It's a hot air balloon, with an extraterrestrial twist.
The company's Spaceship Neptune vessel took its maiden flight earlier this month. No people were aboard for the six-hour, 39-minute voyage, but cameras logged an awe-inspiring look at the Earth at sunrise.
The test flight marked an important milestone for the organization, putting it one step closer to entering the space tourism industry.
On future flights, each Space Perspective capsule will host up to eight guests and a pilot, with a co-pilot on the ground. The capsules resemble a flying saucer-hot air balloon hybrid. Touted as a 'luxury spacecraft,' they're fitted with large windows, 360-degree views, and a "loo with the best view in the known universe."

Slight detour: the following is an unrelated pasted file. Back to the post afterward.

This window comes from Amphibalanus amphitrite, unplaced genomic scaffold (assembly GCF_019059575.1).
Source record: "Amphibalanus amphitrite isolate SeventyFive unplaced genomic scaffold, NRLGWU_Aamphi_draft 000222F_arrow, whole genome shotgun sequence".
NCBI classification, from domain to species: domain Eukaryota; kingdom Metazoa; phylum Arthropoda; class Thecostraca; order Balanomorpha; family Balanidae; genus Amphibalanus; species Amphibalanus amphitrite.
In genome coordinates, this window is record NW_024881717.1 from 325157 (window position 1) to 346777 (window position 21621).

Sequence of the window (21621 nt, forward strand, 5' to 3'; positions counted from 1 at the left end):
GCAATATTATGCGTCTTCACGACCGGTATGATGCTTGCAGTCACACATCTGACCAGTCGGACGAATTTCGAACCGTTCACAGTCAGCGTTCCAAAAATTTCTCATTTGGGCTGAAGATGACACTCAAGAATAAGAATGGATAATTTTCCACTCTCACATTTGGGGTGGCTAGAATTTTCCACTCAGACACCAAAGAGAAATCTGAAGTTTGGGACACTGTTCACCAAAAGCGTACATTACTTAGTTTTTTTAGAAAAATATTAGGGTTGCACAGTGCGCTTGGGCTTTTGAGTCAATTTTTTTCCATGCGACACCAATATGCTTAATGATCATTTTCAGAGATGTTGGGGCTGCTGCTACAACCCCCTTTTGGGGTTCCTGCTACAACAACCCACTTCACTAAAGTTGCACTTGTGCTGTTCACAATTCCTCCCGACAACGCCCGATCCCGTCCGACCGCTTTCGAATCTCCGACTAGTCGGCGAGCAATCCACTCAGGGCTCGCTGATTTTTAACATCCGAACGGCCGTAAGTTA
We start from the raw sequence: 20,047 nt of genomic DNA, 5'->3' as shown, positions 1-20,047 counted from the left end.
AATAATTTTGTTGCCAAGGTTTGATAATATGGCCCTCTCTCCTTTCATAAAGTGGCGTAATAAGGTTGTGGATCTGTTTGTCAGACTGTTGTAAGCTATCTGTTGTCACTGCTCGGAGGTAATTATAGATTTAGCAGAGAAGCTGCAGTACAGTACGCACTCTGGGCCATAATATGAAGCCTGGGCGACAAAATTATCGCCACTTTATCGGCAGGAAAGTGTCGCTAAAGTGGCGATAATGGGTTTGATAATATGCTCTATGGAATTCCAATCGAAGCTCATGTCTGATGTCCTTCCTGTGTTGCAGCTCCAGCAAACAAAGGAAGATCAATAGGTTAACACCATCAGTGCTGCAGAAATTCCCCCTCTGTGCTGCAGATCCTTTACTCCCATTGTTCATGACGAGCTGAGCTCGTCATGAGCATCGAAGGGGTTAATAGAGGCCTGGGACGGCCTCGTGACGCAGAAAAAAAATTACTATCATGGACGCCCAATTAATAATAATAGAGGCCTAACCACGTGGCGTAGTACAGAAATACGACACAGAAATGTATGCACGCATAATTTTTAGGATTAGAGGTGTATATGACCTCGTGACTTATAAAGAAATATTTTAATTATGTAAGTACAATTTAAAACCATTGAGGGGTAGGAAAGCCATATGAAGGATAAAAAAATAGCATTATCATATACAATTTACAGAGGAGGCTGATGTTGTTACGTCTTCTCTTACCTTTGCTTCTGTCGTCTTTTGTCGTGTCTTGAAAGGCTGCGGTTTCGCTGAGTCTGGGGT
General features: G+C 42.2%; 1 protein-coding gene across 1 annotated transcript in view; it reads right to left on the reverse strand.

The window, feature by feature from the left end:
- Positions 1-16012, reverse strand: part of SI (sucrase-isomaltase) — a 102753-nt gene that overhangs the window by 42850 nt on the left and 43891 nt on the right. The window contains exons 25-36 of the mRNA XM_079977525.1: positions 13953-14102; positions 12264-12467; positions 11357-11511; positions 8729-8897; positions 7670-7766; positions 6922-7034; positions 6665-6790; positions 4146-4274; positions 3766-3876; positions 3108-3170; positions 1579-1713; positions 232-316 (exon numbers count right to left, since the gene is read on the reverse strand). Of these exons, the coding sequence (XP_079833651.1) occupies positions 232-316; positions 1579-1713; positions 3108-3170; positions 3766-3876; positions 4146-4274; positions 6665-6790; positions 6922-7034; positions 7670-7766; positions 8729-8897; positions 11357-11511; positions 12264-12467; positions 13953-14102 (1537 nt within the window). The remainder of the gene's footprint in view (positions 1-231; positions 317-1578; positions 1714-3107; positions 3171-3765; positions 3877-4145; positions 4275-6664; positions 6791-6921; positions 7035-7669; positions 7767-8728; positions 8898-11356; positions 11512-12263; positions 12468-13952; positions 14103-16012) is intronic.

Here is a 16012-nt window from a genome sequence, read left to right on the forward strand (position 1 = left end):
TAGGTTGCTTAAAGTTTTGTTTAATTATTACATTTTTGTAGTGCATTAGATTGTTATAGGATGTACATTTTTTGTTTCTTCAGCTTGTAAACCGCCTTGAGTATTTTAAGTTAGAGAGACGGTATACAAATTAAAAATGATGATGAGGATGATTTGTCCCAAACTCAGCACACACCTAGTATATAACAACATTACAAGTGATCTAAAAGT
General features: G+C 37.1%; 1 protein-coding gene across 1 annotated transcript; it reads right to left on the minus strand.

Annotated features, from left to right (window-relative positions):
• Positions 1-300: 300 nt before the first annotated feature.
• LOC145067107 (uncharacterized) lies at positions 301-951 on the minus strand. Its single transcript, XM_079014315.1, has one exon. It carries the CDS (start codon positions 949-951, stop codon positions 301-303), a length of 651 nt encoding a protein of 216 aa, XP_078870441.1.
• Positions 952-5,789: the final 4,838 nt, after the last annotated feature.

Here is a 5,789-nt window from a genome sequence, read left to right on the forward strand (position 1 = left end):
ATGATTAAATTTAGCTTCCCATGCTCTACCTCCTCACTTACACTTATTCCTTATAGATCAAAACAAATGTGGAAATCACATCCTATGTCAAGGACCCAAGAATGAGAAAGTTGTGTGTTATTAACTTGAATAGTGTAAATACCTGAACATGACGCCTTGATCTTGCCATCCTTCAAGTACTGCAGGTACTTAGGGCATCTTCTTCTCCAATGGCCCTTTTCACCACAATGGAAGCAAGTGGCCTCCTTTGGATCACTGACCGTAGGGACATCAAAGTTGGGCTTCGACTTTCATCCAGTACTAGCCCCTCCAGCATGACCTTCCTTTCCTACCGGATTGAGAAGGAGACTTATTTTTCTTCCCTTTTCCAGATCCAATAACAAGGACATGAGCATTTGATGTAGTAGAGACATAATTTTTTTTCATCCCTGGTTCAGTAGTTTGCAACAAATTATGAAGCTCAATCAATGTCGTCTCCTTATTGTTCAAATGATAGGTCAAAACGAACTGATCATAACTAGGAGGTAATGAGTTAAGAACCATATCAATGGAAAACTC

Measuring five metres in diametre, the capsules are attached to a polyethylene balloon that's about the length of a football field when inflated. They're a more sustainable form of space flight because the balloons are puffed up with hydrogen rather than helium, which is a limited and non-renewable resource.
"Space Perspective will also be the first-of-its-kind space laboratory, able to repeatedly test and capture data from a part of Earth’s atmosphere which to date has been little researched, paving the way for more scientific and creative breakthroughs," reads a statement from the organization.
"Eager to act as change agents and propel research in climate and atmospheric science, astro, and solar physics — Spaceship Neptune will enable explorers to participate in research as part of their own experience."
Though still in its infancy, space tourism is poised to become a lucrative industry, expected to be worth $3 billion (US) by 2030.
Other companies in the ring include Space X, Virgin Galactic, and Blue Origin.